Teachers are heading back to school this week. Many of them have worked a second job, so they have had little time off with their families.

Teachers have their salary spread out over a 12-month period, but they aren’t paid for the summer. Many have already been in their classrooms, getting organized for the upcoming year. New teachers are getting the information needed to begin their first year in Culpeper schools. When you meet some of them in the coming months, please make them feel welcome in our community.

Students will begin classes on August 12. It would be wonderful to think that they will all come prepared and raring to go—but we all know that isn’t the case. There will be those who won’t have the supplies they need. Some will come from homes where they have been reading or provided with opportunities for exploration this summer—many will not. Please consider making a donation of school supplies to any one of Culpeper’s schools. Simply drop them off at the office for the staff to use as needed.

Expectations for the upcoming year need to be realistic. Schools cannot teach everything to students. We teach personal finance and economics to ALL students, which is required for graduation. We teach personal hygiene and about the dangers of drugs and alcohol. We offer Family and Consumer Science, which is the old “Home Ec” and agriculture. But it is not the job of the school system to teach every child how to grow their own food and cook it. Certainly there are things that are better taught in school—but the basics of behavior and responsibility must come from the home.

It would be wonderful if every child came to school with a full stomach, a good night’s rest and ready to pay attention and learn. Unfortunately, that is not reality. There are those who say that it used to be that way, but I am not sure it ever was. Students may face a host of challenges, from mental health issues, to hunger and abuse. These issues have to be taken into consideration before a student is able to focus on spelling or math facts. For some students, simply making progress—instead of meeting a randomly set standard—is a realistic expectation. That being said, parental involvement is critical for a child’s education. The teacher cannot do it alone. Parents need to seek support and assistance when needed, but ultimately each child is a parent’s responsibility.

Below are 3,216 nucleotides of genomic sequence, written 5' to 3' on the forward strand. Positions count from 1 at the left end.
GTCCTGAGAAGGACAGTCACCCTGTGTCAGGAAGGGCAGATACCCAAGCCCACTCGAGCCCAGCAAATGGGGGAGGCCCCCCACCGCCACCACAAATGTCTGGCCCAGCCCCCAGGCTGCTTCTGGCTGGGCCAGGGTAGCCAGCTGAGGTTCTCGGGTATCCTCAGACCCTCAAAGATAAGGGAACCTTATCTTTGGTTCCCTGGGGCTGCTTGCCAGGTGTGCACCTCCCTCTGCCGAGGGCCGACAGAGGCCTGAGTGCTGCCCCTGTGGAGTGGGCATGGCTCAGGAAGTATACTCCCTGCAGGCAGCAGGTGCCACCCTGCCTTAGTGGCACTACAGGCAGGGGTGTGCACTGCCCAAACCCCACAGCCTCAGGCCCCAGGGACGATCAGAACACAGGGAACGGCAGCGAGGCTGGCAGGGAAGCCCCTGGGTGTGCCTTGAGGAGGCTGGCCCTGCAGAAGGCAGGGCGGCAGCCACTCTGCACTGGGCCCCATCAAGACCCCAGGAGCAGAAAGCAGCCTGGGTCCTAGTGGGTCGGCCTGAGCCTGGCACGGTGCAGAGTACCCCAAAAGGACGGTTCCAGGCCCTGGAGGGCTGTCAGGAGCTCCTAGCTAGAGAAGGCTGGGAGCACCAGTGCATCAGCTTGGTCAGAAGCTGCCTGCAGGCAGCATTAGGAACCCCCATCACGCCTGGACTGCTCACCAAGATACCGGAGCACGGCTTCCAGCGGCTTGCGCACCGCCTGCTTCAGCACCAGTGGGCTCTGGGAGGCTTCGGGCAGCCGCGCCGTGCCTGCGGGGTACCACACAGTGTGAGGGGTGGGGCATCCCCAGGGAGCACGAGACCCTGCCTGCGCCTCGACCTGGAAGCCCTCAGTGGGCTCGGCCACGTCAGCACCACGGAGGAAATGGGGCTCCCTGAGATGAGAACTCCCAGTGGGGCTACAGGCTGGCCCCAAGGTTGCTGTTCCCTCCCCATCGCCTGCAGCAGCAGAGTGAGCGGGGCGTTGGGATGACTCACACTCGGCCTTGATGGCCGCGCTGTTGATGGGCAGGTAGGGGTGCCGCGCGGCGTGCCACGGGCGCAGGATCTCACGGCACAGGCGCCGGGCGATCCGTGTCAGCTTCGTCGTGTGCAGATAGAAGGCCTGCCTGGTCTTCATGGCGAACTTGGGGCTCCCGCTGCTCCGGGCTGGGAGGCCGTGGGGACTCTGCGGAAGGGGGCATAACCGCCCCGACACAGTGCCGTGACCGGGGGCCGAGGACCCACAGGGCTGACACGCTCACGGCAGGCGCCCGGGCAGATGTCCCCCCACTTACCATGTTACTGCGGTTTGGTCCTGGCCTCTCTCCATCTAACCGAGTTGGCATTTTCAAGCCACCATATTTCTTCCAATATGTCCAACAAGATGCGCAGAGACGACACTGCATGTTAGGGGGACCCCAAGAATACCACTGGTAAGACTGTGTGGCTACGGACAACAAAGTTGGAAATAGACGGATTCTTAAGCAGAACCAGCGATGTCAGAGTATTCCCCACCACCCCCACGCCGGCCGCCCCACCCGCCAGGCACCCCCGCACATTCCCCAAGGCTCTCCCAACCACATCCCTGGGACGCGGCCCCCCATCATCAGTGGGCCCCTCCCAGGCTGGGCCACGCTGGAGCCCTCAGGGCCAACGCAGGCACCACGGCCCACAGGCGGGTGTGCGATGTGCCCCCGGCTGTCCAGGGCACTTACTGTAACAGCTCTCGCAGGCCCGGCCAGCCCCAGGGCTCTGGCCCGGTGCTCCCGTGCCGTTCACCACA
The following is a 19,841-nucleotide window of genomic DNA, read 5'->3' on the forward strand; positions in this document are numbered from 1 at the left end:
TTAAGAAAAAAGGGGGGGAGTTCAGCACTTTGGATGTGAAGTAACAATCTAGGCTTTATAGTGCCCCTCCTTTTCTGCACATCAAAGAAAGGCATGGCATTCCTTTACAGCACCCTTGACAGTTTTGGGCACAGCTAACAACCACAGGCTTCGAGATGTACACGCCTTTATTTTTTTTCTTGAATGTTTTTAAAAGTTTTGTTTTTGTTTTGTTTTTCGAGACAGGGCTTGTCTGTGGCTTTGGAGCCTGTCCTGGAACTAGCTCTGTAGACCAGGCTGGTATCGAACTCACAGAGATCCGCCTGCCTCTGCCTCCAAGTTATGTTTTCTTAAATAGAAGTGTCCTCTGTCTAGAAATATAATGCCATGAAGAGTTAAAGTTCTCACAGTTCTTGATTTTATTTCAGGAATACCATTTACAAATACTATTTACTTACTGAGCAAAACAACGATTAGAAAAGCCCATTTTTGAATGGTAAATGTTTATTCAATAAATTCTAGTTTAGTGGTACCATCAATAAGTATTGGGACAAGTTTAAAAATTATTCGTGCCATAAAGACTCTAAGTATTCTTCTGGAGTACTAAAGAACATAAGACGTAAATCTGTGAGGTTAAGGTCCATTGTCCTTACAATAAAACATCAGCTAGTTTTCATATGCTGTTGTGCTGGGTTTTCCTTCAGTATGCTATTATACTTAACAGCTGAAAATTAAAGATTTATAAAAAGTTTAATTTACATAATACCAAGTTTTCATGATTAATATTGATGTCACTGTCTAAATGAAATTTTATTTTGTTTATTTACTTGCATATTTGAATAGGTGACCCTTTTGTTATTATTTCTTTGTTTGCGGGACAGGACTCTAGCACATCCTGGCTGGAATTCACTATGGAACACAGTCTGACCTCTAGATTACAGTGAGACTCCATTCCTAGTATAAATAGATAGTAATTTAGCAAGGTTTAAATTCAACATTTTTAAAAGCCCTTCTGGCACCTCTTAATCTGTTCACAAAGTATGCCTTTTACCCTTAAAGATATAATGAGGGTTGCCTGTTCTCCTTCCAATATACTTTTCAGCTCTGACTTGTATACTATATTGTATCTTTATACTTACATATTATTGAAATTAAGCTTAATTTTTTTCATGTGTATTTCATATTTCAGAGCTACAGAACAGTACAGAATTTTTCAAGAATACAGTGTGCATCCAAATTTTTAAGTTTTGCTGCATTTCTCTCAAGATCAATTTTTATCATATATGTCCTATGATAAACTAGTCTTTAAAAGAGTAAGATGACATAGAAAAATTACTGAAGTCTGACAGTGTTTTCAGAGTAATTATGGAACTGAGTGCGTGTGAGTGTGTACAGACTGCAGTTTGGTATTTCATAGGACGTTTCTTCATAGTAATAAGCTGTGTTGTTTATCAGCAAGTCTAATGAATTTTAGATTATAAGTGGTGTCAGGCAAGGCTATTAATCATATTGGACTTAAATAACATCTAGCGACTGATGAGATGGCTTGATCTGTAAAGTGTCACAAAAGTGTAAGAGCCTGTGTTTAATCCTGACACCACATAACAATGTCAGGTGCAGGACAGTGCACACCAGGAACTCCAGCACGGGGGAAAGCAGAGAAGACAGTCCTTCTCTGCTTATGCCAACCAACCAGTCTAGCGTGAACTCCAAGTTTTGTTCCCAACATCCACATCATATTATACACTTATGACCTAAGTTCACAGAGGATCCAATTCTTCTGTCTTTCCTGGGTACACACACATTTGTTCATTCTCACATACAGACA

Expectations must also be realistic for teachers. The school day and the school year haven’t been extended. Yet, every year, more is required of teachers. The pressures on teachers force many to leave the profession. Situations arise in the classroom daily that require a teacher to adjust their lesson plans. Holding teachers to an hour-by-hour timeline and restricting them to a very rigid curriculum is unrealistic. Teachers have to be flexible and administrators must understand this. The focus must be on the children—not statistics, data collection or a pre-set timeline.

As another school year begins, we expect that parents will do all they can to prepare their children for a successful school year, realizing that it won’t happen for every child. New teachers will quickly have their eyes opened to the fact that what is required in the classroom today goes beyond teaching the facts of their subject area. Goals must be set for the coming year, realizing they are just that: Goals. Making realistic progress is what we should aim for.

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Elizabeth Hutchins is a former educator and Culpeper County School Board member.

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